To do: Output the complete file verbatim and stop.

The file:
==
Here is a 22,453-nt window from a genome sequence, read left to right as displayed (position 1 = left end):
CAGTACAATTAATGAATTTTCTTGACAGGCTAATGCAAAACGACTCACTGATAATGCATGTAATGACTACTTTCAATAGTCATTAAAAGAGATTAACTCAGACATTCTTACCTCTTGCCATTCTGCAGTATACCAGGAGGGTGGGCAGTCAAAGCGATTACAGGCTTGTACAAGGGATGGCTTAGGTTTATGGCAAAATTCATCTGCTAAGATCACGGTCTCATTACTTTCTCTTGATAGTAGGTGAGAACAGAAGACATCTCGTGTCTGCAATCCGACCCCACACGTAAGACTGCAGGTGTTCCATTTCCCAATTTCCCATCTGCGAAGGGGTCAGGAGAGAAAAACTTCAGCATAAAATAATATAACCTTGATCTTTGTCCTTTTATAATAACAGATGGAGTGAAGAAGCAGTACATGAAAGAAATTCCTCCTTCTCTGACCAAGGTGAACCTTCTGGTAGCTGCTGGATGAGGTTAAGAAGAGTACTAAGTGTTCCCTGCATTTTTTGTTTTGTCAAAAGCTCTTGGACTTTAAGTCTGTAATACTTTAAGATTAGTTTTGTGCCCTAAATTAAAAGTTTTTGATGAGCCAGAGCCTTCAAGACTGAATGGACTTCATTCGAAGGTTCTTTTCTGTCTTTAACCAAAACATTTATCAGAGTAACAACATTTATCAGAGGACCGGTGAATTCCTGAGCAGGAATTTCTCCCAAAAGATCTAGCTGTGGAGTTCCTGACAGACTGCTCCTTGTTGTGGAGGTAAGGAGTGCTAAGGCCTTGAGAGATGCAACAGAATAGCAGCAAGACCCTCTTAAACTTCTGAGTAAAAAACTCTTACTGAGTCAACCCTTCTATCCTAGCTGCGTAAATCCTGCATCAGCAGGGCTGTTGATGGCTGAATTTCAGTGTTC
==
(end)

Here is a 22,453-nt window from a genome sequence, read left to right as displayed (position 1 = left end):
CAGTACAATTAATGAATTTTCTTGACAGGCTAATGCAAAACGACTCACTGATAATGCATGTAATGACTACTTTCAATAGTCATTAAAAGAGATTAACTCAGACATTCTTACCTCTTGCCATTCTGCAGTATACCAGGAGGGTGGGCAGTCAAAGCGATTACAGGCTTGTACAAGGGATGGCTTAGGTTTATGGCAAAATTCATCTGCTAAGATCACGGTCTCATTACTTTCTCTTGATAGTAGGTGAGAACAGAAGACATCTCGTGTCTGCAATCCGACCCCACACGTAAGACTGCAGGTGTTCCATTTCCCAATTTCCCATCTGCGAAGGGGTCAGGAGAGAAAAACTTCAGCATAAAATAATATAACCTTGATCTTTGTCCTTTTATAATAACAGATGGAGTGAAGAAGCAGTACATGAAAGAAATTCCTCCTTCTCTGACCAAGGTGAACCTTCTGGTAGCTGCTGGATGAGGTTAAGAAGAGTACTAAGTGTTCCCTGCATTTTTTGTTTTGTCAAAAGCTCTTGGACTTTAAGTCTGTAATACTTTAAGATTAGTTTTGTGCCCTAAATTAAAAGTTTTTGATGAGCCAGAGCCTTCAAGACTGAATGGACTTCATTCGAAGGTTCTTTTCTGTCTTTAACCAAAACATTTATCAGAGTAACAACATTTATCAGAGGACCGGTGAATTCCTGAGCAGGAATTTCTCCCAAAAGATCTAGCTGTGGAGTTCCTGACAGACTGCTCCTTGTTGTGGAGGTAAGGAGTGCTAAGGCCTTGAGAGATGCAACAGAATAGCAGCAAGACCCTCTTAAACTTCTGAGTAAAAAACTCTTACTGAGTCAACCCTTCTATCCTAGCTGCGTAAATCCTGCATCAGCAGGGCTGTTGATGGCTGAATTTCAGTGTTC